Unlawful to intimidate worker – agreement not to compete
(1) It shall be unlawful to use force, threats, or other means of intimidation to prevent any person from engaging in any lawful occupation at any place he sees fit.
(2) Any covenant not to compete which restricts the right of any person to receive compensation for performance of skilled or unskilled labor for any employer shall be void, but this subsection (2) shall not apply to:
(a) Any contract for the purchase and sale of a business or the assets of a business;
(b) Any contract for the protection of trade secrets;
(c) Any contractual provision providing for recovery of the expense of educating and training an employee who has served an employer for a period of less than two years;
(d) Executive and management personnel and officers and employees who constitute professional staff to executive and management personnel.
(3) (a) Any covenant not to compete provision of an employment, partnership, or corporate agreement between physicians that restricts the right of a physician to practice medicine, as defined in section 12-240-107, upon termination of the agreement, is void; except that all other provisions of the agreement enforceable at law, including provisions that require the payment of damages in an amount that is reasonably related to the injury suffered by reason of termination of the agreement, are enforceable. Provisions of a covenant not to compete that require the payment of damages upon termination of the agreement may include damages related to competition.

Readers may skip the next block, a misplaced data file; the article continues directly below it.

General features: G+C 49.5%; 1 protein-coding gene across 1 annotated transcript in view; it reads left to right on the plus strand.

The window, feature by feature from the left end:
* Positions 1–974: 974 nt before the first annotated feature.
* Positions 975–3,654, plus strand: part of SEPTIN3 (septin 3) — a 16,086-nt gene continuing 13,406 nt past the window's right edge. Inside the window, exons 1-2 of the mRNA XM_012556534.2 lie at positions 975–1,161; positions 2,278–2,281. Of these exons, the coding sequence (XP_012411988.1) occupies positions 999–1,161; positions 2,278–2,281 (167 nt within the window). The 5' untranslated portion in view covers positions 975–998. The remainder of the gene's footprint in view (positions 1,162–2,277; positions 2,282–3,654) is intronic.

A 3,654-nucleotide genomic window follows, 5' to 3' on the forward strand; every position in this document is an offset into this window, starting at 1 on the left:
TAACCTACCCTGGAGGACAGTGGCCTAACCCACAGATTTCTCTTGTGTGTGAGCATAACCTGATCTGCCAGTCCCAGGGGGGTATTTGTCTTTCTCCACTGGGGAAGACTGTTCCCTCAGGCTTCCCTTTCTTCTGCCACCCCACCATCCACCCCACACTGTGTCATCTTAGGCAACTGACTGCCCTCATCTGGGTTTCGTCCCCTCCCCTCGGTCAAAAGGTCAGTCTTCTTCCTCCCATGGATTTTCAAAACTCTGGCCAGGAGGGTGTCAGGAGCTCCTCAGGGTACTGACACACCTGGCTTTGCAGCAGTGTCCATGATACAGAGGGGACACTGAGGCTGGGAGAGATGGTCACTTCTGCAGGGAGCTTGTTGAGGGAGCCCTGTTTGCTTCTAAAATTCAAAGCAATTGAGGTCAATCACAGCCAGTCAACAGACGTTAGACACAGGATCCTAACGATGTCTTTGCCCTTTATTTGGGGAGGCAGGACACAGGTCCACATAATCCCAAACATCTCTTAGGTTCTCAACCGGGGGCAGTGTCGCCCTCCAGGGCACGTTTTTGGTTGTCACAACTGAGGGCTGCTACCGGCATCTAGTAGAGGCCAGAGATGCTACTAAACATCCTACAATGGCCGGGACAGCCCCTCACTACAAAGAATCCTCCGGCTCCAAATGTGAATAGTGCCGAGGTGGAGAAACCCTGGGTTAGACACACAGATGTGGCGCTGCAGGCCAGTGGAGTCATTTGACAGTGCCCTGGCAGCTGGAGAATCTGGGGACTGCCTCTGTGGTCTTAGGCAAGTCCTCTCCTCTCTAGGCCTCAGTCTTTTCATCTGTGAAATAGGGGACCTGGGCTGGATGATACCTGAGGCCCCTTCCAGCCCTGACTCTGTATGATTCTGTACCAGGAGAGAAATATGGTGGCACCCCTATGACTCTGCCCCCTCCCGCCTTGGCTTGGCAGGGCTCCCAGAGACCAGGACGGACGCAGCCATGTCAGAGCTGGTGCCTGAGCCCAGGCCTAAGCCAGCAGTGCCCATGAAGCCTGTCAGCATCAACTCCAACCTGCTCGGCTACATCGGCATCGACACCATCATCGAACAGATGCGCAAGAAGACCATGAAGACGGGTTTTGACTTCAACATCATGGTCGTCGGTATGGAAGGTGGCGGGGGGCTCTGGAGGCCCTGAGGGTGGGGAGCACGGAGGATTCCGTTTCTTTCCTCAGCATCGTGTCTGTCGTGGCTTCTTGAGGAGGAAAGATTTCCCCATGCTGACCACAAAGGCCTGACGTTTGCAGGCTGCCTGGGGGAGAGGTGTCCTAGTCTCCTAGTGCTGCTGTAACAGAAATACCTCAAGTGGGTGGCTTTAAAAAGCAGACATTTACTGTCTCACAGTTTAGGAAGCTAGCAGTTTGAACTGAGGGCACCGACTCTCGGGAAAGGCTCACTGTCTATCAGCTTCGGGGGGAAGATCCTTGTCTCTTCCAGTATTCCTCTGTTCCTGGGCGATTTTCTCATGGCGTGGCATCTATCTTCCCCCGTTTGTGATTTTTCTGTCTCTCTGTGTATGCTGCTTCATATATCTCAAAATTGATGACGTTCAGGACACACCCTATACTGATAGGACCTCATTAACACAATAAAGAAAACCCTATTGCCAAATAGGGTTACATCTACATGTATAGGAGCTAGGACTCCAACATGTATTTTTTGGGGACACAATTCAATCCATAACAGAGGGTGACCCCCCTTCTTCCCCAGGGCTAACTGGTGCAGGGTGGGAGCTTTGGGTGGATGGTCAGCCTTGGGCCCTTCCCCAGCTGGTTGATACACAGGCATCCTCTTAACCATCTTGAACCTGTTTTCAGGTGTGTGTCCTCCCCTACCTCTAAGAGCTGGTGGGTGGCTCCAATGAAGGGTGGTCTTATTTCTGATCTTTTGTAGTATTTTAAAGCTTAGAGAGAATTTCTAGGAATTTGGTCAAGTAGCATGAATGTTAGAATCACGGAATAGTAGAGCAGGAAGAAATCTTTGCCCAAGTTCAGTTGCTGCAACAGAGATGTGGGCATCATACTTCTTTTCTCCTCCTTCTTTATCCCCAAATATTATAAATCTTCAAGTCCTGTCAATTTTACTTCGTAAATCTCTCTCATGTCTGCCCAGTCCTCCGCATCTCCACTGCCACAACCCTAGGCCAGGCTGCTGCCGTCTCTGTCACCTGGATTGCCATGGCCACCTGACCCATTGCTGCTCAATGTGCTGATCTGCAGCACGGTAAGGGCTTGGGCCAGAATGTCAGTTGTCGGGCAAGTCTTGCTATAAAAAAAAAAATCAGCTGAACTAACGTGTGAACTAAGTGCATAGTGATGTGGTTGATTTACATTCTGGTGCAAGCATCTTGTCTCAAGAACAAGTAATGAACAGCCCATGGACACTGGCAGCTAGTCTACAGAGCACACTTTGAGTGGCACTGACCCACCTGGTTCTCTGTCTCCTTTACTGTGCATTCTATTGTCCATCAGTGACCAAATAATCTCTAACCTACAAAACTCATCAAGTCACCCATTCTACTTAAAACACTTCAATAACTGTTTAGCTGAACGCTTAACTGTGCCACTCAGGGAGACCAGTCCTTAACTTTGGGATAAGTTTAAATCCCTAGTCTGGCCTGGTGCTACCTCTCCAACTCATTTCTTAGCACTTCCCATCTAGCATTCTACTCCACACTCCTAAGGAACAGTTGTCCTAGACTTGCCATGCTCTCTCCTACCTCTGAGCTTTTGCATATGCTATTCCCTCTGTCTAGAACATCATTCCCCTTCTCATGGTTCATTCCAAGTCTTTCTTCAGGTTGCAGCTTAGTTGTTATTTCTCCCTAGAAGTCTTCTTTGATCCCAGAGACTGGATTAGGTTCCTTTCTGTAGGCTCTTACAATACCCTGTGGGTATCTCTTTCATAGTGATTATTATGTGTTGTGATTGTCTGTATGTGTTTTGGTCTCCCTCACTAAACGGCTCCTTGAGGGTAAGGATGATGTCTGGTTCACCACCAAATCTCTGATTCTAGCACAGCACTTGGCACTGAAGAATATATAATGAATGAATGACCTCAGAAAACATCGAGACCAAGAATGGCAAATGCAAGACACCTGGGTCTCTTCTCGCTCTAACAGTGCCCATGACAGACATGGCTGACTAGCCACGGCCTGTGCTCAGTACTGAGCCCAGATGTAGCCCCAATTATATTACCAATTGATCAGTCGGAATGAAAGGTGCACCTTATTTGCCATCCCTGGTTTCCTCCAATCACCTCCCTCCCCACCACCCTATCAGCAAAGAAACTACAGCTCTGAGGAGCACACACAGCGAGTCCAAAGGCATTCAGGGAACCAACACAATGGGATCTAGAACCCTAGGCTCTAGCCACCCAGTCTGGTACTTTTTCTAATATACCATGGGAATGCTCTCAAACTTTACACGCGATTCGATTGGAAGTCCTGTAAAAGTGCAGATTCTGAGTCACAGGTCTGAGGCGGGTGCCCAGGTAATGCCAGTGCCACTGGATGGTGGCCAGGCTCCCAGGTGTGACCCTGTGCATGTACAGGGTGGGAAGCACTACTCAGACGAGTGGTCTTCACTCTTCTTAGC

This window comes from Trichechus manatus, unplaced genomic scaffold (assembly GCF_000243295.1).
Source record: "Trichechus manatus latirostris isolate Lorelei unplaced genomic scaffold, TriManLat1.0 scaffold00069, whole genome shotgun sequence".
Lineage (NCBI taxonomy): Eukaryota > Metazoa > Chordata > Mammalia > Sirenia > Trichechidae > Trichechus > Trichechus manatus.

(b) Notwithstanding subsection (3)(a) of this section, after termination of an agreement described in subsection (3)(a) of this section, a physician may disclose his or her continuing practice of medicine and new professional contact information to any patient with a rare disorder, as defined in accordance with criteria developed by the National Organization for Rare Disorders, Inc., or a successor organization, to whom the physician was providing consultation or treatment before termination of the agreement. Neither the physician nor the physician’s employer, if any, is liable to any party to the prior agreement for damages alleged to have resulted from the disclosure or from the physician’s treatment of the patient after termination of the prior agreement.